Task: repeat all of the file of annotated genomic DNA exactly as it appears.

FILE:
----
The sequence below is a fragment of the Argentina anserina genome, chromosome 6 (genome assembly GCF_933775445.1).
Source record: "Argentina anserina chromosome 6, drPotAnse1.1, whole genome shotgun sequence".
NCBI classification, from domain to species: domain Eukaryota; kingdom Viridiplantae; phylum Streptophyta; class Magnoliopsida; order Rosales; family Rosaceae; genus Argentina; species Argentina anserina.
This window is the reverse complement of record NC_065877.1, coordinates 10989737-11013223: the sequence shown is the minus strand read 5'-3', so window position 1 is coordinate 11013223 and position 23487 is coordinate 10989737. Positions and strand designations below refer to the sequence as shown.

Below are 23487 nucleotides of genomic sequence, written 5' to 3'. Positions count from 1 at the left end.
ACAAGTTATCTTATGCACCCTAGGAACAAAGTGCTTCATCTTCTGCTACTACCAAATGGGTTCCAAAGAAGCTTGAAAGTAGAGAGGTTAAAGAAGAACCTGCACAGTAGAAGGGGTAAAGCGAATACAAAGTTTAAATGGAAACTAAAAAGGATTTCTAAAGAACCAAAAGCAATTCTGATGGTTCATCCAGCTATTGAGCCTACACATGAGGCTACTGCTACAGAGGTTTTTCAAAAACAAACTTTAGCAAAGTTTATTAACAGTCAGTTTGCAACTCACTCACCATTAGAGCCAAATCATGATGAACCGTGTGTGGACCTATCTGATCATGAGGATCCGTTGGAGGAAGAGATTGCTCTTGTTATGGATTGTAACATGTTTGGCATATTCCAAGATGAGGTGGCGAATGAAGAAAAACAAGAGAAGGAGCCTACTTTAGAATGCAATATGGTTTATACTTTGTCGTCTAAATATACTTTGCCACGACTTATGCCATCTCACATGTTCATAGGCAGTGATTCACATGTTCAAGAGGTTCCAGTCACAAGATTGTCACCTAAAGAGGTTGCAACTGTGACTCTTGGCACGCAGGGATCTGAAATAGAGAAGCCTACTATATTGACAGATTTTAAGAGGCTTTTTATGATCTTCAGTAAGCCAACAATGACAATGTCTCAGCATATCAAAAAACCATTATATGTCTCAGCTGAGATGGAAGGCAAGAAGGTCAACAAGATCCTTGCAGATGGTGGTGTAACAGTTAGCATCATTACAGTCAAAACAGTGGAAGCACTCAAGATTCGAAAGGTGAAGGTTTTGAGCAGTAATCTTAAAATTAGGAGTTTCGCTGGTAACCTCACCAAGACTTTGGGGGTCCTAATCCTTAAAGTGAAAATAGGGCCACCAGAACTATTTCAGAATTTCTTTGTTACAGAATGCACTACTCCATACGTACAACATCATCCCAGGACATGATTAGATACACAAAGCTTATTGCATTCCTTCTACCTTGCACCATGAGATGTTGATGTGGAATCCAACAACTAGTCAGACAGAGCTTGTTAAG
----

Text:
The sequence below is a fragment of the Argentina anserina genome, chromosome 6 (genome assembly GCF_933775445.1).
Source record: "Argentina anserina chromosome 6, drPotAnse1.1, whole genome shotgun sequence".
NCBI classification, from domain to species: domain Eukaryota; kingdom Viridiplantae; phylum Streptophyta; class Magnoliopsida; order Rosales; family Rosaceae; genus Argentina; species Argentina anserina.
This window is the reverse complement of record NC_065877.1, coordinates 10989737-11013223: the sequence shown is the minus strand read 5'-3', so window position 1 is coordinate 11013223 and position 23487 is coordinate 10989737. Positions and strand designations below refer to the sequence as shown.

Below are 23487 nucleotides of genomic sequence, written 5' to 3'. Positions count from 1 at the left end.
ACAAGTTATCTTATGCACCCTAGGAACAAAGTGCTTCATCTTCTGCTACTACCAAATGGGTTCCAAAGAAGCTTGAAAGTAGAGAGGTTAAAGAAGAACCTGCACAGTAGAAGGGGTAAAGCGAATACAAAGTTTAAATGGAAACTAAAAAGGATTTCTAAAGAACCAAAAGCAATTCTGATGGTTCATCCAGCTATTGAGCCTACACATGAGGCTACTGCTACAGAGGTTTTTCAAAAACAAACTTTAGCAAAGTTTATTAACAGTCAGTTTGCAACTCACTCACCATTAGAGCCAAATCATGATGAACCGTGTGTGGACCTATCTGATCATGAGGATCCGTTGGAGGAAGAGATTGCTCTTGTTATGGATTGTAACATGTTTGGCATATTCCAAGATGAGGTGGCGAATGAAGAAAAACAAGAGAAGGAGCCTACTTTAGAATGCAATATGGTTTATACTTTGTCGTCTAAATATACTTTGCCACGACTTATGCCATCTCACATGTTCATAGGCAGTGATTCACATGTTCAAGAGGTTCCAGTCACAAGATTGTCACCTAAAGAGGTTGCAACTGTGACTCTTGGCACGCAGGGATCTGAAATAGAGAAGCCTACTATATTGACAGATTTTAAGAGGCTTTTTATGATCTTCAGTAAGCCAACAATGACAATGTCTCAGCATATCAAAAAACCATTATATGTCTCAGCTGAGATGGAAGGCAAGAAGGTCAACAAGATCCTTGCAGATGGTGGTGTAACAGTTAGCATCATTACAGTCAAAACAGTGGAAGCACTCAAGATTCGAAAGGTGAAGGTTTTGAGCAGTAATCTTAAAATTAGGAGTTTCGCTGGTAACCTCACCAAGACTTTGGGGGTCCTAATCCTTAAAGTGAAAATAGGGCCACCAGAACTATTTCAGAATTTCTTTGTTACAGAATGCACTACTCCATACGTACAACATCATCCCAGGACATGATTAGATACACAAAGCTTATTGCATTCCTTCTACCTTGCACCATGAGATGTTGATGTGGAATCCAACAACTAGTCAGACAGAGCTTGTTAAG